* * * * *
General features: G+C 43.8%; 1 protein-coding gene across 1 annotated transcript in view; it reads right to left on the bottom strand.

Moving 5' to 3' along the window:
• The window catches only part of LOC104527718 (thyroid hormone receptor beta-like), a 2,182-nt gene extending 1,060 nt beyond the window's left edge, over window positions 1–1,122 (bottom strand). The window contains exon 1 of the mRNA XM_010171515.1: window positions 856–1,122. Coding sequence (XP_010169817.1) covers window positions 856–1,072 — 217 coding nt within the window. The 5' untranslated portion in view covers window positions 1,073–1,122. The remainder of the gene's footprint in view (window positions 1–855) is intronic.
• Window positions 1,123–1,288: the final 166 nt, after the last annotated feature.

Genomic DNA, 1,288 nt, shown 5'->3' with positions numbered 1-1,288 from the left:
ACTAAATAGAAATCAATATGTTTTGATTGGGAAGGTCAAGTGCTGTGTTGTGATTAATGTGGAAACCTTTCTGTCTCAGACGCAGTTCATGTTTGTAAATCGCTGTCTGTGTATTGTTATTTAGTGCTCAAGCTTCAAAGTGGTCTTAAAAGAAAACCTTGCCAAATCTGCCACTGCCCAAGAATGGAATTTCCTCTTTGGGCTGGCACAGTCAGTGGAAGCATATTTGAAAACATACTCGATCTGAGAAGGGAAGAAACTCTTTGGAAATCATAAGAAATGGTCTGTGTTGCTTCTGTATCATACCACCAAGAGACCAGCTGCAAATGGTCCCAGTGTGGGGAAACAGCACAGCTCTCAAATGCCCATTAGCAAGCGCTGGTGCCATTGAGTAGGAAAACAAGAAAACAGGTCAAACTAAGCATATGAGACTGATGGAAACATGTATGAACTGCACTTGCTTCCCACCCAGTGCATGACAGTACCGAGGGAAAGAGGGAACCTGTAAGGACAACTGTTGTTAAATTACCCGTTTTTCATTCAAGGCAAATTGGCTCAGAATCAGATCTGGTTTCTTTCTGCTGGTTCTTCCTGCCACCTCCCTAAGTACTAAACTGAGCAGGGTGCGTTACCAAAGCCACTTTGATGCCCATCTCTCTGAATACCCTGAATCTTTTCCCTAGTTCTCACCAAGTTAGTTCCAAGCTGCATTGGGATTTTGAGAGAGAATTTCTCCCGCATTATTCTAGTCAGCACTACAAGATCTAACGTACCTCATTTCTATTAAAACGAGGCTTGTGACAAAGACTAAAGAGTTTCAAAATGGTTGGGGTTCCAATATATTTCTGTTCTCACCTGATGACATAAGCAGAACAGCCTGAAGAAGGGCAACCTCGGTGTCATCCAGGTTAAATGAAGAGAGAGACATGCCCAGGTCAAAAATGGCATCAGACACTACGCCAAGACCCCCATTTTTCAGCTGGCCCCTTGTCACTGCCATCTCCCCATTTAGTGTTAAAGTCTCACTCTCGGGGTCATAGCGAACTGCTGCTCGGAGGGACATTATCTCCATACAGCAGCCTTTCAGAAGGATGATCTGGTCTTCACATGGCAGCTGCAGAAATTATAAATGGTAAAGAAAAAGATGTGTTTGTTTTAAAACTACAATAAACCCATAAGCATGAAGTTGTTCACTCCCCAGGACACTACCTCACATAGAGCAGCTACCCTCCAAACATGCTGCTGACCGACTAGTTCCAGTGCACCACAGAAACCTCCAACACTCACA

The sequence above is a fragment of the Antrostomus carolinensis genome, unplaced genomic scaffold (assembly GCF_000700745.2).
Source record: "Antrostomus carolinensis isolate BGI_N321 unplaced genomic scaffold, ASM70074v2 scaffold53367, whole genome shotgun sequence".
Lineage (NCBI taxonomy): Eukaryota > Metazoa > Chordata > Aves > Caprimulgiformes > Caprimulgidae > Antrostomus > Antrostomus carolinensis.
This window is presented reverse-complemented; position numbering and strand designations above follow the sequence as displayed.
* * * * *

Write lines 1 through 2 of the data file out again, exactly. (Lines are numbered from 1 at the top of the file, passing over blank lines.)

General features: G+C 43.8%; 1 protein-coding gene across 1 annotated transcript in view; it reads right to left on the bottom strand.

Moving 5' to 3' along the window: